Long before bp, what motivated you to pursue a career in law?
I was motivated by the life and work of Thurgood Marshall, the first African American Supreme Court Justice. Justice Marshall’s legal career was focused almost entirely on ending racial segregation and litigating cases on behalf of those marginalized by society. Inspired by Justice Marshall, I became a lawyer, in part, to lend my voice to those who were unable to speak for themselves.
While my legal career has not gone as I had envisioned, as I’m not directly engaged in civil rights legal matters, I remain passionate about helping to create a more just and equitable society for everyone, especially for our youth and those in under-represented communities.
During your career, how have you responded to the challenges that you’ve faced as an African American male?
As a minority, there have been times, especially early in my career, where I’ve felt ostracized, isolated, disrespected and discriminated against because of my race. Where the mistreatment was obvious against me or someone else, I’ve shown the courage to speak against it. It’s been a learning experience for me and I haven’t always gotten it right. However, I’ve always tried to rise above those challenges and not be led by my feelings with a focus on living by the golden rule of treating everyone the way that I want to be treated.I’ve also sought to challenge and broaden my perspective by acknowledging that my views/feelings about race could be biased by my own background. I’ve also sought to engage in constructive dialogue about areas of differences, as I firmly believe that open communication is key to overcoming these challenges. Ultimately, I always want to be inclusive and thoughtful in my responses to others, with the goal where possible to unify and not divide.
What does this recognition mean to you?
While this award recognizes my career as a lawyer, I see it as representing the progress that the African American community and our country have made not just in law, but in other areas by providing opportunities to everyone regardless of their background. While we still have lots of work to do, my career and the careers of so many other ethnic minorities, are evidence that we’re headed in the right direction.
In a recent Yammer post, you mentioned that your success was only possible because of those who have gone before you – can you tell us a little more about that?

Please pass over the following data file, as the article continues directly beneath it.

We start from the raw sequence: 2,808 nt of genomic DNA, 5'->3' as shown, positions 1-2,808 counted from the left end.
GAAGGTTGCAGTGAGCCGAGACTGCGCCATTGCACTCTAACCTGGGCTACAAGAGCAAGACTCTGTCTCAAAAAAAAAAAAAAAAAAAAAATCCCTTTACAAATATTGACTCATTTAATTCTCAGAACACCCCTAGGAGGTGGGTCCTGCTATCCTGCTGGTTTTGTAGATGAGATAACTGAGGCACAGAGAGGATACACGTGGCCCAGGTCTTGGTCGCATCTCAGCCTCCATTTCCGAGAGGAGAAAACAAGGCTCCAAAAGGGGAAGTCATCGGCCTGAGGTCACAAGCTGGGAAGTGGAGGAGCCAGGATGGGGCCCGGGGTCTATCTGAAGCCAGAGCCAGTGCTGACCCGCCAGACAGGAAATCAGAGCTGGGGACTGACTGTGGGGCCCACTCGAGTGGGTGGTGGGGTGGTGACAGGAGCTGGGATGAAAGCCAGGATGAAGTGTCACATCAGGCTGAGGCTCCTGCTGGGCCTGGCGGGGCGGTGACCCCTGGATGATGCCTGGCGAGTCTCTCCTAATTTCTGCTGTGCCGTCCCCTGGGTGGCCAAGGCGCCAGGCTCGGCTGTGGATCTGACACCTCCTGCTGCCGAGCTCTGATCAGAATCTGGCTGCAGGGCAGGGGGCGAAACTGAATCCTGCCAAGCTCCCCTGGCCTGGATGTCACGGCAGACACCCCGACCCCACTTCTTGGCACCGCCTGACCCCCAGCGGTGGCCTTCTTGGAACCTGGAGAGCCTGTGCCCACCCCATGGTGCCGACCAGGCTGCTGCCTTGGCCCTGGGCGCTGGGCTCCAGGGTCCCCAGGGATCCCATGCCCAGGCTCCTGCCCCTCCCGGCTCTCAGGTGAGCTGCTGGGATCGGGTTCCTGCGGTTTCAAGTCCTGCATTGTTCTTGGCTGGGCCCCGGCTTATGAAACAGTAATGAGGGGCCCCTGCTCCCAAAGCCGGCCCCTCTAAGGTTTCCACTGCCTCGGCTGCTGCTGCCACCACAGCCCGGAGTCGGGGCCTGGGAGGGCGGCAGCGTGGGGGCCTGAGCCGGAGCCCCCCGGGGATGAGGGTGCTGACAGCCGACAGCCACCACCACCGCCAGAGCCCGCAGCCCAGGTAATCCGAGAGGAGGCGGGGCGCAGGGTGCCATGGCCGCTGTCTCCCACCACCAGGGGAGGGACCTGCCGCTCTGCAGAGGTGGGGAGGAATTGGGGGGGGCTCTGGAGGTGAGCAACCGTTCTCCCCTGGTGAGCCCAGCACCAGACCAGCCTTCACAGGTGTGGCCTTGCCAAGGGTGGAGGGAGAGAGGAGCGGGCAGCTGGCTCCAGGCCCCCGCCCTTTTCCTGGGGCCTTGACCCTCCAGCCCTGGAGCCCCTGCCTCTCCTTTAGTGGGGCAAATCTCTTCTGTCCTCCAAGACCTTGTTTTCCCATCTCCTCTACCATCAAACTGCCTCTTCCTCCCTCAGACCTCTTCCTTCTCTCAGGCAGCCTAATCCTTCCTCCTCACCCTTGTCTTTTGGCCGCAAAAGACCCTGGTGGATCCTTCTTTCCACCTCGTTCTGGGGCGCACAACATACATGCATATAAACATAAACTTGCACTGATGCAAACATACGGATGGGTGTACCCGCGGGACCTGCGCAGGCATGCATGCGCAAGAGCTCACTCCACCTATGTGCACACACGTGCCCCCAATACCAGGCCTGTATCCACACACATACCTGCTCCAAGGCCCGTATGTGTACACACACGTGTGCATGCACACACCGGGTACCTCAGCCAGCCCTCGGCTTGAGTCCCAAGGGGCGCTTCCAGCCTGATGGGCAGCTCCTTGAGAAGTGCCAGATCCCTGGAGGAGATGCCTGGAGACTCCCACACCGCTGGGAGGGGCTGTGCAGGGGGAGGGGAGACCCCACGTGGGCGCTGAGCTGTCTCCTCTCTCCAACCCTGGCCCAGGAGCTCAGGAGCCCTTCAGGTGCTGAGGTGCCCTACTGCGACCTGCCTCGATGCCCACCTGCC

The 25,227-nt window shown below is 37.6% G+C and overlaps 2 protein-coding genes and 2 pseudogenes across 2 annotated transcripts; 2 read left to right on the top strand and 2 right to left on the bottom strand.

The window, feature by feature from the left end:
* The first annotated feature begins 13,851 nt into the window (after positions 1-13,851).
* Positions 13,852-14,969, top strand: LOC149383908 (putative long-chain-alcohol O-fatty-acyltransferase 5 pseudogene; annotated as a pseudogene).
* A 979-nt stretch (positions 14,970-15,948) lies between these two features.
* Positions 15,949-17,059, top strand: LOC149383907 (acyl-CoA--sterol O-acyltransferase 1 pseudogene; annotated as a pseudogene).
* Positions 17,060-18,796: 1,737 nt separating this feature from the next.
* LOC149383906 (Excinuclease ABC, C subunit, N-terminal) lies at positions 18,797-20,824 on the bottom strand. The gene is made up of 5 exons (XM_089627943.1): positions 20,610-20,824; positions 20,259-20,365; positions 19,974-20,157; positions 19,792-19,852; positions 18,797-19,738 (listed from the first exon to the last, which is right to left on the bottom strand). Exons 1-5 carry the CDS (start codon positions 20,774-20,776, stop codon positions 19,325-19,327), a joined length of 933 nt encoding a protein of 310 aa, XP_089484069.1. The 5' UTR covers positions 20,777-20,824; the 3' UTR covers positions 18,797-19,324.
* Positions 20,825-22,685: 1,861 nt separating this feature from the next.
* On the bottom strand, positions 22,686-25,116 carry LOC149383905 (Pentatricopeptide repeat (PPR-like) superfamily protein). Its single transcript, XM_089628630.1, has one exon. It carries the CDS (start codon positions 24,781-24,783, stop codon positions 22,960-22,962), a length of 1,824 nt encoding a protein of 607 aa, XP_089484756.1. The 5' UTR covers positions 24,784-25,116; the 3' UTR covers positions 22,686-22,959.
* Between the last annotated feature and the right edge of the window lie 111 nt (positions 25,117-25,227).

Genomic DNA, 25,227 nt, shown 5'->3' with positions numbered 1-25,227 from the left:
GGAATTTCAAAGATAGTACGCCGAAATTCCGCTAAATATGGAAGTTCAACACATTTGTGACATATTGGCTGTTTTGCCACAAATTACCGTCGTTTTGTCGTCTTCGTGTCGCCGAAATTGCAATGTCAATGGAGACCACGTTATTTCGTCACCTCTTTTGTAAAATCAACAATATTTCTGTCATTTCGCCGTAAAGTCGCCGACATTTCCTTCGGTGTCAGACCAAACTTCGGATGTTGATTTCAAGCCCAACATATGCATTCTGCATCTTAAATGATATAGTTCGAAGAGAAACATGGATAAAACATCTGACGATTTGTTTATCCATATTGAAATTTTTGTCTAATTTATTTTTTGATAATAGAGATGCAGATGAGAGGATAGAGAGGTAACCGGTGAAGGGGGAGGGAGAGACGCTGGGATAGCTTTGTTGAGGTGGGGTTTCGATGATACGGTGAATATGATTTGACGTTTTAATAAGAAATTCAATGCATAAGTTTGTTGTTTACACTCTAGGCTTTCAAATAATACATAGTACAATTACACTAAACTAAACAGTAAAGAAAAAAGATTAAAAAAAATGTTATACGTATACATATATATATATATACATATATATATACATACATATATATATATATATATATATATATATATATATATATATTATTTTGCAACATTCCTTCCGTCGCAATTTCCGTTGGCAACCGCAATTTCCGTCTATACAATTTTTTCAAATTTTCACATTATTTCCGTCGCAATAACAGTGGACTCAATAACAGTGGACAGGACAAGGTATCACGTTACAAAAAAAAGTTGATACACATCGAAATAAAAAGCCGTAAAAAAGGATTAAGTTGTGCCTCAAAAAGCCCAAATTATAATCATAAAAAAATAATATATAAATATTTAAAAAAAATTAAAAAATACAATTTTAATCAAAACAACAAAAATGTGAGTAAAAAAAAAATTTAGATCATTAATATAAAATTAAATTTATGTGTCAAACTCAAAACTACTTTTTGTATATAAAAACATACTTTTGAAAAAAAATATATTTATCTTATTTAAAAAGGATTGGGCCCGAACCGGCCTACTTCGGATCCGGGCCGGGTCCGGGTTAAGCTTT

When I talk about my success, I never think about it as my own, because it’s built off the foundation that those who have gone before me have laid. I mentioned my grandmother, a very wise woman, a housekeeper for most of her life, Jestene Crawford. And then we have those legends more well known in the Civil Rights Movement and in business and sports. But I also think of those lives who have equally contributed to my success, maybe not by purposeful intent, but who still have been instrumental in opening doors of opportunity – the unknown faces from 1950 and 1960 marches, as well as the recent deaths of Ahmaud, George and Breonna which led to renewed and productive dialogue about race and equality in this country.
As I said in the post, “The changes in this country have come from the hardships, losses and sacrifices of the collective, rather than a small group of visible leaders.”
In what ways can we be allies to each other?
Consistently challenge yourself and each other in a respectful manner. Be open to other perspectives, not just by saying you are, but by asking for other opinions/experiences and allowing colleagues and friends to share openly.
Let’s leave the judgement at the front door – go into conversations with a genuinely open mind. Admit when you may not know what others’ experiences have been, share your experiences and enable a dialogue.
There are many sayings about not knowing what battles others are facing, even if they’re smiling. Remind yourself of this as you interact with others – what they show you may only be part of the picture. Their experiences may have been hugely different to yours and therefore it’s important that we’re reflective and thoughtful during our interactions with others.
Lastly, educate yourself about an area of difference. There are lots of good books, movies, television series, etc., on a host of topics. As you learn more about a culture, you’ll start to value the difference, understand more about their unique challenges and be in a much better position to provide support.